By 2020, smaller vessels using the same technology should begin operating within the scope of projects DNV GL is actively involved in. Eventually, larger ships will depend on hydrogen, and the gas will be produced in larger quantities from renewable energy and converted into fuels for commercial aviation and shipping.

To expand the hydrogen production capacity and availability, substantial investments will be needed, says the Hydrogen Council in its 2017 report: an estimated 110 billion US dollars should be invested in hydrogen production, another 80 billion US dollars in storage, transport and distribution and about 70 billion US dollars in product development and the expansion of manufacturing capacities. The council also points out that an appropriate regulatory framework is needed, and that scaling up production could bring down costs.

In its vision for the future, the Hydrogen Council estimates that a global hydrogen-powered fleet of 400 million cars, 15 to 20 million trucks and five million buses could be in operation by 2050, and that hydrogen could replace five per cent of the world’s aviation and shipping fuel by that year. In addition, ten per cent of global heat and power generation for households and the industrial sector might be covered by hydrogen.

Apart from serving as a fuel for fuel cells, hydrogen is of great interest as a means to store surplus energy from renewable sources, such as offshore wind farms.

A tricky substance to handle

Since hydrogen is highly flammable and challenging to contain due to the very small molecules, there are potential safety and regulatory challenges connected with its widespread use. “It is important to be aware of the specific properties of hydrogen, which are different from the properties of other fuels,” says Gerd Petra Haugom.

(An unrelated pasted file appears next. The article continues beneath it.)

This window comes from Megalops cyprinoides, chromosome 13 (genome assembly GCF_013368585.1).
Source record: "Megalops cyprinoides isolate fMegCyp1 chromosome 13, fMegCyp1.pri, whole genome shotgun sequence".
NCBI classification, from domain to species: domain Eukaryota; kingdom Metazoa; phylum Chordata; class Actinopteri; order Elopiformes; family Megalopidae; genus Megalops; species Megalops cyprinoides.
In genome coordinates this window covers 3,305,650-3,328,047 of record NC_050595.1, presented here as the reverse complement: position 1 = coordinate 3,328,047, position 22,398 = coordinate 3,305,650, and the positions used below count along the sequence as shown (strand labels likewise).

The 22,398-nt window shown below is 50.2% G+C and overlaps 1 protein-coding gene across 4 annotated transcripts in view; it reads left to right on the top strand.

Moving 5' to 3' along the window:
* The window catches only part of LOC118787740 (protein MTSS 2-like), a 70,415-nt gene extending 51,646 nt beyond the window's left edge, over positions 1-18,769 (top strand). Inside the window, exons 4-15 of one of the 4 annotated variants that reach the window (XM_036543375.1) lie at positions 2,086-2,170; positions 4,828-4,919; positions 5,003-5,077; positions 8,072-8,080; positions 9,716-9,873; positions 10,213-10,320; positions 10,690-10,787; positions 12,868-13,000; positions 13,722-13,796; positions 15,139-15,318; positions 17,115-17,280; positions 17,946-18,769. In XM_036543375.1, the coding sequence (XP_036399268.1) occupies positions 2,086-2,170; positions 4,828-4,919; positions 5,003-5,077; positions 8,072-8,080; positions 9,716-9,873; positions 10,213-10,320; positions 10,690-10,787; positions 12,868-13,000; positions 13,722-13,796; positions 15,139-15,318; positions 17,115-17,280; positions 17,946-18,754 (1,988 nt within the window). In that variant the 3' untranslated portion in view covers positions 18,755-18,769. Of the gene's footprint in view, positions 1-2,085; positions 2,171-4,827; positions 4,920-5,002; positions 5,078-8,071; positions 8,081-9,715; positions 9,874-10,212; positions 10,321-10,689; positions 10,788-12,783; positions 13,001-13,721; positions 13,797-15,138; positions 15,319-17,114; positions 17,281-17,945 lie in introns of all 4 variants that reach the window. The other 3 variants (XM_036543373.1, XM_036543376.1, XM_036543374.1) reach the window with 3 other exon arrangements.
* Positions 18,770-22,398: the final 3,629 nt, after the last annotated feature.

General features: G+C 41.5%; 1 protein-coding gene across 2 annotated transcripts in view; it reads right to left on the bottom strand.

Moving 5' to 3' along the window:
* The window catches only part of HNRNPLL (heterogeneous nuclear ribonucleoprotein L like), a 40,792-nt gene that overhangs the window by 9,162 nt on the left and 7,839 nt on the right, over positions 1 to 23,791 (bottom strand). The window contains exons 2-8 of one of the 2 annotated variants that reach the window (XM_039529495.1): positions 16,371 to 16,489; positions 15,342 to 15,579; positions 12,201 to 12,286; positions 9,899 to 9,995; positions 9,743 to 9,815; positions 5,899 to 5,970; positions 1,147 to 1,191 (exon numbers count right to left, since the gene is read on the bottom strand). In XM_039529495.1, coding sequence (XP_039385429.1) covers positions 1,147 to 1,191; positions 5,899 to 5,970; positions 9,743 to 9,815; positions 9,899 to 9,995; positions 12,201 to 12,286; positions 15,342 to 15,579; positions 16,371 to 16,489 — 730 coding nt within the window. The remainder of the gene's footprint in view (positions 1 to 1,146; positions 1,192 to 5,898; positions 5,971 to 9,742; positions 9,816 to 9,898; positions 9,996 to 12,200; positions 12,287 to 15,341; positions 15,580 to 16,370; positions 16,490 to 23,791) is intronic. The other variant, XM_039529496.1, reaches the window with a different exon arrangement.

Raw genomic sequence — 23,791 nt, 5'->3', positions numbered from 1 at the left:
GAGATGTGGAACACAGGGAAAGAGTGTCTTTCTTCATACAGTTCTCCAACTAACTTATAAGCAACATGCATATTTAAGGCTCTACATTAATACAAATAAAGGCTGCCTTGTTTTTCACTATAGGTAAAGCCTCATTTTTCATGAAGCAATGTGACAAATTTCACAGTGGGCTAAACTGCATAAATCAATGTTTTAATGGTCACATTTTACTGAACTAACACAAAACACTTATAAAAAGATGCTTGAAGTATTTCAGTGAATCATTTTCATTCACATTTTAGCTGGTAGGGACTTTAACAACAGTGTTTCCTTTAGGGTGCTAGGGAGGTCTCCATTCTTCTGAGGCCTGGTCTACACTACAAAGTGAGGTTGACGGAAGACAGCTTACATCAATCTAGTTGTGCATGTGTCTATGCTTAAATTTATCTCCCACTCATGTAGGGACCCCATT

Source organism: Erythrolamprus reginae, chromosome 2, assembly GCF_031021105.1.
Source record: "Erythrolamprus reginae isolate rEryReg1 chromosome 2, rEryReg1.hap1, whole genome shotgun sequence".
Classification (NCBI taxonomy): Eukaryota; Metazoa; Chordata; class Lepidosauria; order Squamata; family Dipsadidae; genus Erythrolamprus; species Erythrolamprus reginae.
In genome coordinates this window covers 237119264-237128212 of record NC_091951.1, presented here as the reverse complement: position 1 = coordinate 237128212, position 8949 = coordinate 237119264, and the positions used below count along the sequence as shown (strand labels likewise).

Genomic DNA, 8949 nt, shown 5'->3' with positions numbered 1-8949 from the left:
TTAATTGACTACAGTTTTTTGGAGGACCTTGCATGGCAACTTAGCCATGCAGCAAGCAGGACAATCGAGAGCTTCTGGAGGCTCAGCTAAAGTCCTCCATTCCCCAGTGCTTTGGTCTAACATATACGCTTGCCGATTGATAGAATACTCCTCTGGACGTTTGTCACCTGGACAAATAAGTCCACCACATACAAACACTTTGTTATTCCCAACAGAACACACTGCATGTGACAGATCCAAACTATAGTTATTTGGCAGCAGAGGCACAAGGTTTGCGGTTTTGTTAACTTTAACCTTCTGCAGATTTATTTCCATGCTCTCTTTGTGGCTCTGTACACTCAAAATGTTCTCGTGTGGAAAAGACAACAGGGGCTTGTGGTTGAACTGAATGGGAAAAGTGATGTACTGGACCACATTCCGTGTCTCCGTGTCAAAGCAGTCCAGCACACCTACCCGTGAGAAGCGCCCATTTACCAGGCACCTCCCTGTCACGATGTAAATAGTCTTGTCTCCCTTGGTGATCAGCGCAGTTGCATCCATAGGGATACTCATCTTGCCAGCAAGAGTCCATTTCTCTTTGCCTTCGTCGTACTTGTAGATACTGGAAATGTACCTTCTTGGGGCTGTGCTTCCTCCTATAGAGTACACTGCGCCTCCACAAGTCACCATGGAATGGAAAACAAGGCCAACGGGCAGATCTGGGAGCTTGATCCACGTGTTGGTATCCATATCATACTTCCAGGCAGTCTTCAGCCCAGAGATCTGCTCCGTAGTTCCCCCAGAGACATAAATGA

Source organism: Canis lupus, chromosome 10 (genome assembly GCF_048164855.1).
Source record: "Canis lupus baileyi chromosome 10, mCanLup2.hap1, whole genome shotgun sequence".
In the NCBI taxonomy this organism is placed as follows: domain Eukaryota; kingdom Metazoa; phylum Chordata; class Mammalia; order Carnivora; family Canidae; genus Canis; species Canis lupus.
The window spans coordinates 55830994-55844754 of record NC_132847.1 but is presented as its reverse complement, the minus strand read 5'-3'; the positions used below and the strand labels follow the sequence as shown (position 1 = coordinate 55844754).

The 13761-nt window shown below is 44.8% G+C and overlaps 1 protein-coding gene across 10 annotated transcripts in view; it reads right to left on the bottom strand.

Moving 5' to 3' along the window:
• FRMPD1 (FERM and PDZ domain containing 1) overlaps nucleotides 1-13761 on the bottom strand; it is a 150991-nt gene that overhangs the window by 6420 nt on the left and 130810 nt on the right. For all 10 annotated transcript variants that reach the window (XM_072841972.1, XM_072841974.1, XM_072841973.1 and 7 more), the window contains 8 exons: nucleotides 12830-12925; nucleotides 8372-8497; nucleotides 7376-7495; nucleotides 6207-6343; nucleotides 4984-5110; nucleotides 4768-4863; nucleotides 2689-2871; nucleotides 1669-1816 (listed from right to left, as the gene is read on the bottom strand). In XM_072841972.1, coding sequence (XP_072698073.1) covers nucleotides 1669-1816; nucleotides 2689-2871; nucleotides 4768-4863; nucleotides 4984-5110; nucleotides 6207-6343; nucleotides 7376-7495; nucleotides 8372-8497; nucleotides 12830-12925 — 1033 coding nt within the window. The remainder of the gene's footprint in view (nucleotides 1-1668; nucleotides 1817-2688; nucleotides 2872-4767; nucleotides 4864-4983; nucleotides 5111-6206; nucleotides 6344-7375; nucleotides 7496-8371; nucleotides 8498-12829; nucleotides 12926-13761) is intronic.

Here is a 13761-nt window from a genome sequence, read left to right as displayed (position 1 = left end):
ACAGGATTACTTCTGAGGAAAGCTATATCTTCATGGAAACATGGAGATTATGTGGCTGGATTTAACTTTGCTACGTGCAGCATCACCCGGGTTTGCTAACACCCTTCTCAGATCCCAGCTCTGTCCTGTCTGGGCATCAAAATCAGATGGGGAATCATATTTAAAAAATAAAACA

Furthermore, she continues, one of the key decisions regarding hydrogen as a fuel is the form in which it will be transported. “If you need to transport large volumes of hydrogen over some distance, it might – similarly to natural gas – make sense to use hydrogen pipelines, but for intermediate transport distances it can be more efficient to convert it into a cryogenic liquid at a temperature of –253 degrees, rather than transporting it as a compressed gas,” says Haugom.

Liquefied hydrogen takes less space than compressed gas. However, the liquefaction process can consume around 30 per cent of the energy content of the gas, and maintaining the low temperature requires energy as well. Therefore liquefaction is most feasible for large quantities of hydrogen.

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Because of the challenges associated with hydrogen gas, converting it into a less hazardous and more convenient form is considered by many experts to be preferable to liquefaction. Conversion to ammonia, synthetic methane or a liquid organic hydrogen carrier (LOHC) such as cycloalkanes or formic acid is being studied.

Starting small